Corporal punishment is often defined broadly as bodily punishment of any kind. Bangladesh is celebrating the first anniversary of the abolition of corporal punishment in schools on January 13. The credo of Sir Frank Peters, the pioneer in this noble campaign, is: Learning should be FUN-tastic – help them know; help them grow.” We sincerely admire his endeavour.
As a knowledgeable person Sir Frank should be aware what The Bible Says: “He who spareth the rod hateth his son: but he that loveth him correcteth him betimes” (Proverbs 13:24). Thou shalt beat him with the rod, and deliver his soul from hell.” (Proverbs 23:13-14). This was the inbred belief among parents that beating children was a corrective method. But modern professional organizations of physicians and psychologists have suggested that spanking is damaging and leads to family violence and child abuse. They have suggested that spanking teaches physically aggressive behaviour which the child will imitate. Well, though the conclusion is not definitive, but it is incontestable that severe forms of physical abuse does more harm than good. At least this can be asserted with certainty that corporal punishment does induce fear among school goers.
One of the most important founding figures in Western philosophy, Aristotle – who believed that liberty as well as equality are chiefly to be found in democracy and they will be best attained when all persons alike share in the government to the utmost – asserted over twenty-three hundred years ago that Man is by nature a political animal. So there is no argument over the necessity and importance of politics; but nowhere else in the world politicking and politicisation have assumed such an intolerably demonic perilous shape in the political scenario as in Bangladesh where the people – even professionals like lawyers, physicians, journalists, freedom fighters et al – are sharply divided into two distinct political camps. It is anybody’s guess what might happen unless the ongoing imbroglio over the caretaker government issue and the next general election are not amicably resolved.
No other people know better than the Bangladeshis how politics can vitiate academic environment. Nevertheless, what are posing potential threat to academic atmosphere are the violent fights on the DU and all the other ‘varsities as well as colleges since 1974 when several students were shot dead near the TSC. Over the past three years the pro-Awami League Bangladesh Chhatra League (BCL) factions have been engaged in internecine mortal clashes. A fourth-year student of Jahangirnagar University succumbed to his injuries on January 10 after he was brutally beaten up allegedly by activists of a rival faction of BCL. Statistics of the victims of campus murders may not be readily available, but the figure should be terrifying.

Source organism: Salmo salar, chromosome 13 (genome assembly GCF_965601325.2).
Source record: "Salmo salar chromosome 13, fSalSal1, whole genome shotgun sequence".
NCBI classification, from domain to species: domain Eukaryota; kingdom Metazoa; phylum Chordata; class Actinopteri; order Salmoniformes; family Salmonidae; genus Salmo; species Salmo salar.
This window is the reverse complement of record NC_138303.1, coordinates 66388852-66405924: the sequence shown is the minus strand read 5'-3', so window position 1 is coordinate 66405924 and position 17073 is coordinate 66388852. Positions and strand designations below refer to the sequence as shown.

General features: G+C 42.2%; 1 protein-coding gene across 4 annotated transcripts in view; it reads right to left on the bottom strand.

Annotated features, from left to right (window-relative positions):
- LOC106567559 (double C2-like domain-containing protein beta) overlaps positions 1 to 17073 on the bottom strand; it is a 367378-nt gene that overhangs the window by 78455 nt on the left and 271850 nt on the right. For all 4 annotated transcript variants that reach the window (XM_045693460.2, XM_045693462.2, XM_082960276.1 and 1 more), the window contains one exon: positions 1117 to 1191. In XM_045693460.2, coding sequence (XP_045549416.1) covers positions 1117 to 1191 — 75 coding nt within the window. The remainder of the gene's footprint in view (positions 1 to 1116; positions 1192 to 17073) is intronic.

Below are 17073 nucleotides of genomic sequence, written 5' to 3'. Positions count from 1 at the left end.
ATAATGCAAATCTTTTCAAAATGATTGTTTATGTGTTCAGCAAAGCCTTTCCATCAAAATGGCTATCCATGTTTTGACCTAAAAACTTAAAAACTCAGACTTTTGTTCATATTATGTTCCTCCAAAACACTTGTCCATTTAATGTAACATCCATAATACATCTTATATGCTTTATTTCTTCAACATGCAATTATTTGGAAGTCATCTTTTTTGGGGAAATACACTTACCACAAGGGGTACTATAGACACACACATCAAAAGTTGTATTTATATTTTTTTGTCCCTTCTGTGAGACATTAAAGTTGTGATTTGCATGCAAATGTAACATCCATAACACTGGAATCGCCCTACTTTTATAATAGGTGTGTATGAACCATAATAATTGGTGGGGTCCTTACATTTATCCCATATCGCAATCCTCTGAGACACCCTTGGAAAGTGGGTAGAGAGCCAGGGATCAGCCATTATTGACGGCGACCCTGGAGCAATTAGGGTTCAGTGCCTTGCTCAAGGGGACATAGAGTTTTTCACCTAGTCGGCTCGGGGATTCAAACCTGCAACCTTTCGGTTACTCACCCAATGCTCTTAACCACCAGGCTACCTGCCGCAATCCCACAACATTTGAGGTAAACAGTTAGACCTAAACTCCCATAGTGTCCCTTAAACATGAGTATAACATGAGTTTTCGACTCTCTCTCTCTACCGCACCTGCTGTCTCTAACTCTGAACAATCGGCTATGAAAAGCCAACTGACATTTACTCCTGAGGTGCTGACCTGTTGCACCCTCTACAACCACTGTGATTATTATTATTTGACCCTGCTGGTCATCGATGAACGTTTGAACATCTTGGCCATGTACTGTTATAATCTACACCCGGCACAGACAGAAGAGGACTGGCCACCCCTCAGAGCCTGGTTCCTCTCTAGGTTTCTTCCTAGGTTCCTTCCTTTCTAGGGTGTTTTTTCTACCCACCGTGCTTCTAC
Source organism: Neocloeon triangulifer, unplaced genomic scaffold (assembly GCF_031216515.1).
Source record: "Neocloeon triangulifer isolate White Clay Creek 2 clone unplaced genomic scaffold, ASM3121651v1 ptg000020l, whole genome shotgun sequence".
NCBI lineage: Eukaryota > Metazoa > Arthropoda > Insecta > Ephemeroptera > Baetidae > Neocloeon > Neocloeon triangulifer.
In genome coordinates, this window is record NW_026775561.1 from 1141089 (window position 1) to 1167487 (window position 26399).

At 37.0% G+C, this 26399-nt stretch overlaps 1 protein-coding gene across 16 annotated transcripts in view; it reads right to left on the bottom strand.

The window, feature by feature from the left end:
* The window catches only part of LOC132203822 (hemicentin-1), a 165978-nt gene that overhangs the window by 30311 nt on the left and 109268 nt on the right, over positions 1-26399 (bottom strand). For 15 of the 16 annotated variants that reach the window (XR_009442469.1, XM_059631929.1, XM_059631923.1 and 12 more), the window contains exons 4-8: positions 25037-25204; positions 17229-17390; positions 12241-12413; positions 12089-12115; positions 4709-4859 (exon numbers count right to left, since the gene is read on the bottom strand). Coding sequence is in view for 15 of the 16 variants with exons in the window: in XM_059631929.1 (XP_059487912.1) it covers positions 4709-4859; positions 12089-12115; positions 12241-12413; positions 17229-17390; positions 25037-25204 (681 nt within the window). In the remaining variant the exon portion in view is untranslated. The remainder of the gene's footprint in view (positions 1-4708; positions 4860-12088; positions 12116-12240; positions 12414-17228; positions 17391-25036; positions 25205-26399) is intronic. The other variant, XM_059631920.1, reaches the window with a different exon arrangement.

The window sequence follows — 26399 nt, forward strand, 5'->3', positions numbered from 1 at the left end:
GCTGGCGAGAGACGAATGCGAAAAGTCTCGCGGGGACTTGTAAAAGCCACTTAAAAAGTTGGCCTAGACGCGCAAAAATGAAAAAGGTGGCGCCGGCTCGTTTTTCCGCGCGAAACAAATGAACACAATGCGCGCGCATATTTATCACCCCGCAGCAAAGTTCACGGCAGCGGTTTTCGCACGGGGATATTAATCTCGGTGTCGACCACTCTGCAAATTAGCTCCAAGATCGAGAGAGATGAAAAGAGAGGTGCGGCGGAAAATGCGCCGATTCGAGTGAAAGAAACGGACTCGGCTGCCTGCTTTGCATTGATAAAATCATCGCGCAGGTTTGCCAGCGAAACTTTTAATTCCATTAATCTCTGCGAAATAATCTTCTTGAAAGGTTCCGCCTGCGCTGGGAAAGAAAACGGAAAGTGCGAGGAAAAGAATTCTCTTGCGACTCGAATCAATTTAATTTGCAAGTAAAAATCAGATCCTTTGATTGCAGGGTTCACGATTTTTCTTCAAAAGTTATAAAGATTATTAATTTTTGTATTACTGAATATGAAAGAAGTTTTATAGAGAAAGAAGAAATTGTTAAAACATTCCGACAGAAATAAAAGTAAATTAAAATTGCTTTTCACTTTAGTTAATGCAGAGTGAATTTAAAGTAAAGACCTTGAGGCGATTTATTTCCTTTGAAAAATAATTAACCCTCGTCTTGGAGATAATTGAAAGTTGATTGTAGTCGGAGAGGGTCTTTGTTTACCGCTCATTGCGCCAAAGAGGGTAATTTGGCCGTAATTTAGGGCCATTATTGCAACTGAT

Let us turn to our foremost centre of higher education. The University of Dhaka (DU), which celebrated its 90th birth anniversary last year, now boasts 10 faculties, 48 departments, 9 institutes and 26 research centres, and 17 dormitories. Two-thirds of the faculty members have degrees from European, North American, Australian and other foreign universities; and some of them achieved international renown for their scholarship and have taught at well-known ‘varsities and institutions abroad.
This ‘Oxford of the East’ had a very stormy start when many Calcuttan leaders were unhappy with the government’s intention to set up a university in Dhaka. A delegation headed by Dr Rash Bihari Ghosh, met the viceroy and contended that “Muslims of Eastern Bengal were in large majority cultivators and they would benefit in no way by the foundation of a university”. Lord Hardinge told Sir Ashutosh Mukherjee, vice-chancellor of the Calcutta University, that he (Hardinge) was determined to establish a university in Dhaka in spite of their vehement opposition. However, modelled on modern British universities such as Manchester, Leeds, and Liverpool, the DU itself became a model for Indian universities at Allahabad, Aligarh, Annamalai, Benaras, Hyderabad and Lucknow.
There is no gainsaying that Sir Frank has inspired many teachers and parents here to seriously look into the issue of corporal punishment. Can he begin his second phase of campaign against senseless murders on the campuses taking place with horrifying frequency? For example, he may organise countrywide human chain to press home the issue. But a word of caution! Before doing so he must get assurance from the Home Minster that that his harmless programme shall not be attacked by the police.